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Rebuilding Relationships in Recovery

Like other diseases, substance use disorder can negatively impact not only the individual, but also that person’s loved ones. One of the most significant things you can do for yourself is maintaining healthy relationships in recovery.

Establishing new relationships in recovery is one thing, but rebuilding relationships negatively impacted by substance use disorder is more difficult. Often, these pre-existing relationships with family, friends, and significant others are the most valued relationships.

Substance use disorders typically create barriers in relationships, and breaking down those barriers is the key to regaining trust and winning back the people in your life whom you care about most. Damaging behaviors such as lying, violence, or verbal abuse are just a few examples of substance use disorder-fueled actions that might compromise relationships. There are several things you can do to rebuild the relationships in your life.

Apologize. 

If an apology is needed, give it. You may have hurt someone, directly or indirectly, while using drugs or drinking alcohol. Make amends where appropriate, and make sure they’re sincere.

Be honest.

Be truthful about what you need. Early recovery is the time to be a little selfish because your recovery must come before everything else, no matter what you want to, or think you should, prioritize. Be honest with yourself and your loved ones about what is best for you and how they can help you. If you want your relationships in recovery to work, there needs to be honesty.

Be careful with your promises.

Tread lightly. You’re trying to rebuild trust, so don’t make promises you know/suspect you cannot keep. Make sure your intentions are good, but don’t guarantee what you can’t control. A big part of rebuilding trust is making good on your word.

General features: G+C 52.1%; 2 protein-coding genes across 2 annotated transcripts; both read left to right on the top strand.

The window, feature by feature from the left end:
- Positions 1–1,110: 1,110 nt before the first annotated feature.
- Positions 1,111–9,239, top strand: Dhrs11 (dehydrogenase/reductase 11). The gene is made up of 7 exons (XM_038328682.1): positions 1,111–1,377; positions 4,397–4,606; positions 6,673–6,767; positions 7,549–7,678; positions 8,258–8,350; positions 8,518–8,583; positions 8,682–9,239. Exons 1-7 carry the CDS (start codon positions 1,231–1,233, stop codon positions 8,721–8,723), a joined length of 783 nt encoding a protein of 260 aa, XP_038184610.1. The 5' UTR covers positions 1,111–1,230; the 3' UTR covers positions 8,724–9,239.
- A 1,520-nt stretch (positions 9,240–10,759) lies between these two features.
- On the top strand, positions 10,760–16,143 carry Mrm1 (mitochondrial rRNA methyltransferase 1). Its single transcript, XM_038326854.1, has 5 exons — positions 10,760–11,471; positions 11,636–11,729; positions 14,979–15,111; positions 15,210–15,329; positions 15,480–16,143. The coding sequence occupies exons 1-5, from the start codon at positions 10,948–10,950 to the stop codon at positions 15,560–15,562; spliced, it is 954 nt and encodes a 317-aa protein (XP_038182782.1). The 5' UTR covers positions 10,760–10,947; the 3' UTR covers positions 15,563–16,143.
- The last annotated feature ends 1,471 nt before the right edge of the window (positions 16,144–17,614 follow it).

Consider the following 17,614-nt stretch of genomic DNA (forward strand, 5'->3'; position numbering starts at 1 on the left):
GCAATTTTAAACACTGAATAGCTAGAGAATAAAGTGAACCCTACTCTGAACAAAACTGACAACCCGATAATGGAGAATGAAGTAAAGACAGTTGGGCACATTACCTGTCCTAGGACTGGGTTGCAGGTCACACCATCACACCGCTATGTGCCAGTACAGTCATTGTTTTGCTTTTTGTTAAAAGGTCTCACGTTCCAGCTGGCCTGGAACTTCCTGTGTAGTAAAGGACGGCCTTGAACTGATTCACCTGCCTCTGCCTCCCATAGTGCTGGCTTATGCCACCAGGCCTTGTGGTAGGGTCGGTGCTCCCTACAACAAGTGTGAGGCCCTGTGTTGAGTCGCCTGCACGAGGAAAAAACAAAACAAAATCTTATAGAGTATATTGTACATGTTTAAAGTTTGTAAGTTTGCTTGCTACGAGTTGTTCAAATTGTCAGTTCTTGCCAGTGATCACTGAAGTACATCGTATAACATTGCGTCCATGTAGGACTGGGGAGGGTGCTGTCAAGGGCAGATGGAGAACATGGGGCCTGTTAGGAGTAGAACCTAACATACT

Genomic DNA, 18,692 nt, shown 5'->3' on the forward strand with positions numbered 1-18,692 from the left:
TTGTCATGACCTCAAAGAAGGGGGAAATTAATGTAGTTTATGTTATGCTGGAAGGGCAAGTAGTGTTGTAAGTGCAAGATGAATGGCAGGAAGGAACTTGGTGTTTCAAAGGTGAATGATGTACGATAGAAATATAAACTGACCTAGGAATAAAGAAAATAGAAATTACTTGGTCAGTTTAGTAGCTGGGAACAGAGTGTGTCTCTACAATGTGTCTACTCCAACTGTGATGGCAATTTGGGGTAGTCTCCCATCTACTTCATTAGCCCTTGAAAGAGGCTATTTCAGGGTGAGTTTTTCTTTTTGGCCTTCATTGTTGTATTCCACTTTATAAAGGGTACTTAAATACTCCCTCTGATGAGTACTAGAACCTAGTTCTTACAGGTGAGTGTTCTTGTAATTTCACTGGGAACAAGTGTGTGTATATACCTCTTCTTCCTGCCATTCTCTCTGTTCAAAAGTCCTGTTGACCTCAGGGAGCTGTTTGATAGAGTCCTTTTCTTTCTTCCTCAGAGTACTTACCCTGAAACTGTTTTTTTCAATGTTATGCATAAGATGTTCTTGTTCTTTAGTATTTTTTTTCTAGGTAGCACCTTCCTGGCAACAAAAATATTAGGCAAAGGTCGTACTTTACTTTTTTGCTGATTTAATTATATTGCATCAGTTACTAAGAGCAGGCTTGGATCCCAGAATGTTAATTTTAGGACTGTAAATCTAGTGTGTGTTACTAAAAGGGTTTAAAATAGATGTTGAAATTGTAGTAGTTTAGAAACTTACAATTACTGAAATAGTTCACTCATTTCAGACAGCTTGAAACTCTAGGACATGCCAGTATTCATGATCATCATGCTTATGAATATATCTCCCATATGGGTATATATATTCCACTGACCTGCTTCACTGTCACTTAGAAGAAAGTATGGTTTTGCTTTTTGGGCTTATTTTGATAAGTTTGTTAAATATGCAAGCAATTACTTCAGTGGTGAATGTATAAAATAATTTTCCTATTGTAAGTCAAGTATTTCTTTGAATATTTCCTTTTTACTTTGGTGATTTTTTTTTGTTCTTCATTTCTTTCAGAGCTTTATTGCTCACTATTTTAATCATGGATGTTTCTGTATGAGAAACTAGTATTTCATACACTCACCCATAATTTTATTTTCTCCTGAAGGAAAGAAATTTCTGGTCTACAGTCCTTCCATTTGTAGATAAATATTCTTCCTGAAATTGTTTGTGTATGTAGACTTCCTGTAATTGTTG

Show that you’re reliable and accountable.

Show up where and when you said you would. Resume working if you’re able, and do what you can to prove that you’re committed to meeting deadlines, being where you’re supposed to be, and holding responsibility for yourself and for your actions.

Learn and practice healthy communication.

Successful communication in recovery is not just about telling loved ones what you are going to do or what you are working on in your life; it’s also very much about listening to what others have to say, responding to what is said, and answering questions.

Meetings with your therapist or counselor and/or group therapy meetings should help you to cultivate sound communication skills while you learn to listen and respond to others, as well as how to better express yourself.

Accept that it will take time.

Just as relationships don’t build themselves in a day, they won’t rebuild themselves in a day. Be patient and accept that it will take time and effort on your part for your loved ones to trust you again.

Put an end to unhealthy relationships.

Early recovery is the perfect time to reevaluate the relationships in your life. Recognize that some friends, though you’ll miss them, are not the right people to have in your new life of recovery. Don’t try to rebuild an unhealthy or toxic relationship; instead, put your time into rebuilding the healthy ones.

Unhealthy relationships are not just those relationships that involve someone you used to drink or use with. A codependent relationship is a one-sided relationship in which one person continually sacrifices their own well-being for the sake of another’s; when substance use disorder is involved, the person making personal sacrifices is typically the loved one of the person with the disorder. If you recognize a relationship in your life as codependent, do your best to correct the situation.

If you or a loved one is ready to begin a life of recovery, please reach out to us today Because We Care. Our admissions team is available 24/7 at (877)-RECOVER 24/7  to answer any questions you may have about our programs.

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